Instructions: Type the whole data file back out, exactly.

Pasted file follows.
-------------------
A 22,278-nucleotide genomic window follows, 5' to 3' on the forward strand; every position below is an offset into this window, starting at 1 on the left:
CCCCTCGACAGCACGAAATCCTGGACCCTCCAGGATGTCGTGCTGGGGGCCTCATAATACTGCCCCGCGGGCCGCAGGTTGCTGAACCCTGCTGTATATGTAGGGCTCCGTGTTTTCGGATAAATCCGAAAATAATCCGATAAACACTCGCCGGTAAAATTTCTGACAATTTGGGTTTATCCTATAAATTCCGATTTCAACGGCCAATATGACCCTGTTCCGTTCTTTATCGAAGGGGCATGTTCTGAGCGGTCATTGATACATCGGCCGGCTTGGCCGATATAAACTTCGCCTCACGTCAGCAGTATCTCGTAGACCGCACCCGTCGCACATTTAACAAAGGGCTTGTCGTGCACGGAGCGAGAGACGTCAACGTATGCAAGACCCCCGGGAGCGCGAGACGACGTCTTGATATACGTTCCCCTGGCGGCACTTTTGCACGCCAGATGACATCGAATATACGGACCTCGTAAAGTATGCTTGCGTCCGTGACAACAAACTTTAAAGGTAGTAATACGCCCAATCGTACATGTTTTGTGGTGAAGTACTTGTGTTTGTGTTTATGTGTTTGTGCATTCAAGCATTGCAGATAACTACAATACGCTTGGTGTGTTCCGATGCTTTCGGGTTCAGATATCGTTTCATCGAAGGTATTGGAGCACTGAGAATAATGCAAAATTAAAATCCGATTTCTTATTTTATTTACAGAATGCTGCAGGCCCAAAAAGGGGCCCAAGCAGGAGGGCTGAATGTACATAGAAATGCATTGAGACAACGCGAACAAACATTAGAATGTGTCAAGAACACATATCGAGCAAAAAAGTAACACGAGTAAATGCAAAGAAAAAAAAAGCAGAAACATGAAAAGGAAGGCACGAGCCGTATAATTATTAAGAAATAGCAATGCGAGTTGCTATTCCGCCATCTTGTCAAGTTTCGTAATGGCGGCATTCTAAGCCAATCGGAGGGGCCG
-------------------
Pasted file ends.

A 22,278-nucleotide genomic window follows, 5' to 3' on the forward strand; every position below is an offset into this window, starting at 1 on the left:
CCCCTCGACAGCACGAAATCCTGGACCCTCCAGGATGTCGTGCTGGGGGCCTCATAATACTGCCCCGCGGGCCGCAGGTTGCTGAACCCTGCTGTATATGTAGGGCTCCGTGTTTTCGGATAAATCCGAAAATAATCCGATAAACACTCGCCGGTAAAATTTCTGACAATTTGGGTTTATCCTATAAATTCCGATTTCAACGGCCAATATGACCCTGTTCCGTTCTTTATCGAAGGGGCATGTTCTGAGCGGTCATTGATACATCGGCCGGCTTGGCCGATATAAACTTCGCCTCACGTCAGCAGTATCTCGTAGACCGCACCCGTCGCACATTTAACAAAGGGCTTGTCGTGCACGGAGCGAGAGACGTCAACGTATGCAAGACCCCCGGGAGCGCGAGACGACGTCTTGATATACGTTCCCCTGGCGGCACTTTTGCACGCCAGATGACATCGAATATACGGACCTCGTAAAGTATGCTTGCGTCCGTGACAACAAACTTTAAAGGTAGTAATACGCCCAATCGTACATGTTTTGTGGTGAAGTACTTGTGTTTGTGTTTATGTGTTTGTGCATTCAAGCATTGCAGATAACTACAATACGCTTGGTGTGTTCCGATGCTTTCGGGTTCAGATATCGTTTCATCGAAGGTATTGGAGCACTGAGAATAATGCAAAATTAAAATCCGATTTCTTATTTTATTTACAGAATGCTGCAGGCCCAAAAAGGGGCCCAAGCAGGAGGGCTGAATGTACATAGAAATGCATTGAGACAACGCGAACAAACATTAGAATGTGTCAAGAACACATATCGAGCAAAAAAGTAACACGAGTAAATGCAAAGAAAAAAAAAGCAGAAACATGAAAAGGAAGGCACGAGCCGTATAATTATTAAGAAATAGCAATGCGAGTTGCTATTCCGCCATCTTGTCAAGTTTCGTAATGGCGGCATTCTAAGCCAATCGGAGGGGCCG